Ishaan Tharoor Reporter covering foreign affairs, geopolitics and history February 12 at 12:59 AM Want smart analysis of the most important news in your inbox every weekday along with other global reads, interesting ideas and opinions to know?
(Zsolt Szigetvary) On Monday, Secretary of State Mike Pompeo arrived in Hungary, the first destination on a five-day trip through Europe.
In Hungary and Poland, Pompeo is calling on two right-wing governments that have been a thorn in the side of the European Union.
Critics warn that Hungarian Prime Minister Viktor Orban, along with his Polish counterparts and far-right leaders to the west, is inspiring a new illiberal vanguard on the continent that is eyeing major gains in May’s European parliamentary elections.
In a speech in Brussels in December, he celebrated countries that “reassert” their “sovereignty” and provocatively admonished European governments to place the interests of their citizens “before those of bureaucrats” at the European Union.
At a joint briefing with Pompeo on Monday, Hungarian Foreign Minister Peter Szijjarto said both his government and the Trump administration were “patriotic in terms of their policies,” eager to defend their borders and “Christian heritage,” and closely aligned to the right-wing government in Israel.
Those connections probably outweighed the Trump administration’s concerns over Hungary’s flirtations with the Kremlin, the penetration of a major Chinese tech company in the Hungarian market and Orban’s systematic squeezing of independent media and civil society.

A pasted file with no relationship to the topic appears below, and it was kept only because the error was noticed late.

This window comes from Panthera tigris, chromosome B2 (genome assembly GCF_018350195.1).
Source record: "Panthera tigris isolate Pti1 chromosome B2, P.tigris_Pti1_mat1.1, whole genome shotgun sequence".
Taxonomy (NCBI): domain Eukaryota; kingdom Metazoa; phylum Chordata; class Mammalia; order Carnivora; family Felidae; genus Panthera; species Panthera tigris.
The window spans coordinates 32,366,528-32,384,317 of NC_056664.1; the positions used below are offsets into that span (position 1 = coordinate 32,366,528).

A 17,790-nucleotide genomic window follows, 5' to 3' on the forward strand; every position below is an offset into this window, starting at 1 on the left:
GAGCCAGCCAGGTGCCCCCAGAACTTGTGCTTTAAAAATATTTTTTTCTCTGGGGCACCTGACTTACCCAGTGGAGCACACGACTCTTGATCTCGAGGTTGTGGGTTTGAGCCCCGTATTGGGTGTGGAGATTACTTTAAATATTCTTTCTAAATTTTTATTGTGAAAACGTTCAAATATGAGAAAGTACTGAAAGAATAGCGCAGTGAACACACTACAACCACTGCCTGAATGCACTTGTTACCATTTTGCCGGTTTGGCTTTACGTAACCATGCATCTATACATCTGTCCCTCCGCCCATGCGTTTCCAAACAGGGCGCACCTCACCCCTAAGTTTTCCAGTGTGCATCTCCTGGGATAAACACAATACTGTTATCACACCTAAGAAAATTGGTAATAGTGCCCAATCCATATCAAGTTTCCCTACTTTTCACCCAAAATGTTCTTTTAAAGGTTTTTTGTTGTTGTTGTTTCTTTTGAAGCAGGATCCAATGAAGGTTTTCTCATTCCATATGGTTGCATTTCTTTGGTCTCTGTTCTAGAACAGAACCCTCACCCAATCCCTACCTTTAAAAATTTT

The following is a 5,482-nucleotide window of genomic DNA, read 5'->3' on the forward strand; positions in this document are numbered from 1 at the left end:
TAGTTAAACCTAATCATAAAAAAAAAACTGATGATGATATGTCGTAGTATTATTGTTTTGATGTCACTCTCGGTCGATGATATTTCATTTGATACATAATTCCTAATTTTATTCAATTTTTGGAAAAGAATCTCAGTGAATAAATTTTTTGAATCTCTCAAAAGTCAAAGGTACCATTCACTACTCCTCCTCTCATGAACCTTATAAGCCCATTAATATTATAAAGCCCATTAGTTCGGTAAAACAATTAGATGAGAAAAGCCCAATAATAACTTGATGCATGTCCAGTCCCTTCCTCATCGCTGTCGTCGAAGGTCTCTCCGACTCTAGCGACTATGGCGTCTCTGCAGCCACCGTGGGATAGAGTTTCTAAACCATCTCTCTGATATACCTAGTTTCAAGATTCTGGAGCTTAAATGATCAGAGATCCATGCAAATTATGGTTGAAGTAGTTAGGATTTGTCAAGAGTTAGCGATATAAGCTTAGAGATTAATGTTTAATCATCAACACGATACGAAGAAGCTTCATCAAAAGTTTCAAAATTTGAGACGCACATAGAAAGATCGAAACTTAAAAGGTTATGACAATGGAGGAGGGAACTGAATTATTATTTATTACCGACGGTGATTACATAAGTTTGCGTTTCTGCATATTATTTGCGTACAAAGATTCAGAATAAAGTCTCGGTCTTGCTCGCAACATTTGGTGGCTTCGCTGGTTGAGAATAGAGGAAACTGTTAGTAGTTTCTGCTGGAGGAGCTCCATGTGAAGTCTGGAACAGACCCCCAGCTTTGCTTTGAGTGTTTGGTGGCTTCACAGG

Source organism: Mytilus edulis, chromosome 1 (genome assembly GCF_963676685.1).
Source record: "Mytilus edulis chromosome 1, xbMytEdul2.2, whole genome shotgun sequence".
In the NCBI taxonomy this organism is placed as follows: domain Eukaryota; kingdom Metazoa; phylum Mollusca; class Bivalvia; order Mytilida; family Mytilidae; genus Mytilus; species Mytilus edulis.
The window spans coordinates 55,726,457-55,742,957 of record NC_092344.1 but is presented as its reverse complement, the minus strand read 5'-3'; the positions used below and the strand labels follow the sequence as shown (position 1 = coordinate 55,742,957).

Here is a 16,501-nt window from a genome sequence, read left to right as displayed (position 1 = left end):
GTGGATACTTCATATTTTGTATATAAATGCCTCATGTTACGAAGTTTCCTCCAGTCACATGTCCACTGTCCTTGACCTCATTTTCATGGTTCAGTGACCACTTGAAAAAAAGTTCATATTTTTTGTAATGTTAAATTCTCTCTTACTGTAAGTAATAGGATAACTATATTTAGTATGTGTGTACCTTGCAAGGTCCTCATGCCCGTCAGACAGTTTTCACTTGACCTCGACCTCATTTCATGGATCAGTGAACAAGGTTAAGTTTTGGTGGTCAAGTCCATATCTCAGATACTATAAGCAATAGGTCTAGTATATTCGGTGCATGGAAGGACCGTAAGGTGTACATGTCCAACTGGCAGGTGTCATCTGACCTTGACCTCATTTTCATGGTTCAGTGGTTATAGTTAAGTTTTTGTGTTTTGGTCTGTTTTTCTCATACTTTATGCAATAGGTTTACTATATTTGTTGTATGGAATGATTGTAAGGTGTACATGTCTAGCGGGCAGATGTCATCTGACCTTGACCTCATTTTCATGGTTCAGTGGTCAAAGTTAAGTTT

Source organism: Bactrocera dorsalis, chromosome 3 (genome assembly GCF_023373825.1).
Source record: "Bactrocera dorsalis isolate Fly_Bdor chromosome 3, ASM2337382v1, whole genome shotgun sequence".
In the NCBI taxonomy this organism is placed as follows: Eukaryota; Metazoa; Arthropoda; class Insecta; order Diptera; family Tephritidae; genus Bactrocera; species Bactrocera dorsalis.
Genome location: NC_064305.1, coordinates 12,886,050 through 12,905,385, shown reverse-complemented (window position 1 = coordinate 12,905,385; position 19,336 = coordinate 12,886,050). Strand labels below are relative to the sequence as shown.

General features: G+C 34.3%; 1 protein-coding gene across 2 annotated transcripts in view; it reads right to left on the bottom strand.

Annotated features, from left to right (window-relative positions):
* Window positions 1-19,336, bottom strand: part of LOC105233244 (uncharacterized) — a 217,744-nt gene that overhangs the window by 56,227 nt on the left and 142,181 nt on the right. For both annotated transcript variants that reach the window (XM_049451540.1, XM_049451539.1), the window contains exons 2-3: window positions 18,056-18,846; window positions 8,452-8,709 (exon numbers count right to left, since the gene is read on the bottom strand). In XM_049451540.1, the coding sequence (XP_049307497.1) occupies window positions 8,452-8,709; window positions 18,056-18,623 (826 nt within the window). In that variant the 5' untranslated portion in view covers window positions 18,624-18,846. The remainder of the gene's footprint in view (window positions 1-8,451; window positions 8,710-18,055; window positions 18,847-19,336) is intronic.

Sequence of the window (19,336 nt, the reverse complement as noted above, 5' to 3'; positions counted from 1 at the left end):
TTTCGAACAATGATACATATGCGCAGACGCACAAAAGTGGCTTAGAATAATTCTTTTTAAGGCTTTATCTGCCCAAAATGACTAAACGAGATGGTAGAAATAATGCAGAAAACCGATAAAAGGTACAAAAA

When Pompeo arrives in Poland on Wednesday, he will be hosted by another illiberal government.
And as the Trump administration faces tensions with Britain, Germany and France over its anti-Iran agenda, it has found in Poland a willing partner for a summit on the future of the Middle East.
A report issued ahead of this weekend’s Munich Security Conference — a high-profile gathering of dignitaries that will include a U.S. delegation led by Vice President Pence — accused Trump of harboring “an irritating enthusiasm for strongmen across the globe” and suggested “that this administration is living in a ‘post-human rights world.’ ”
European officials feel similarly queasy about the White House’s seeming embrace of figures such as Orban, who had been shunned for years by the Obama administration.
George Soros, a Jewish-American financier long targeted by Orban’s government (often with messaging that critics argue is nakedly anti-Semitic) for his role in funding certain civil society groups in the country, blasted the political cynicism that preserves Orban’s status at the heart of Europe.
The European People’s Party, a center-right bloc that includes parties such as German Chancellor Angela Merkel’s Christian Democrats, has resisted calls to oust Orban’s Fidesz party from its ranks.
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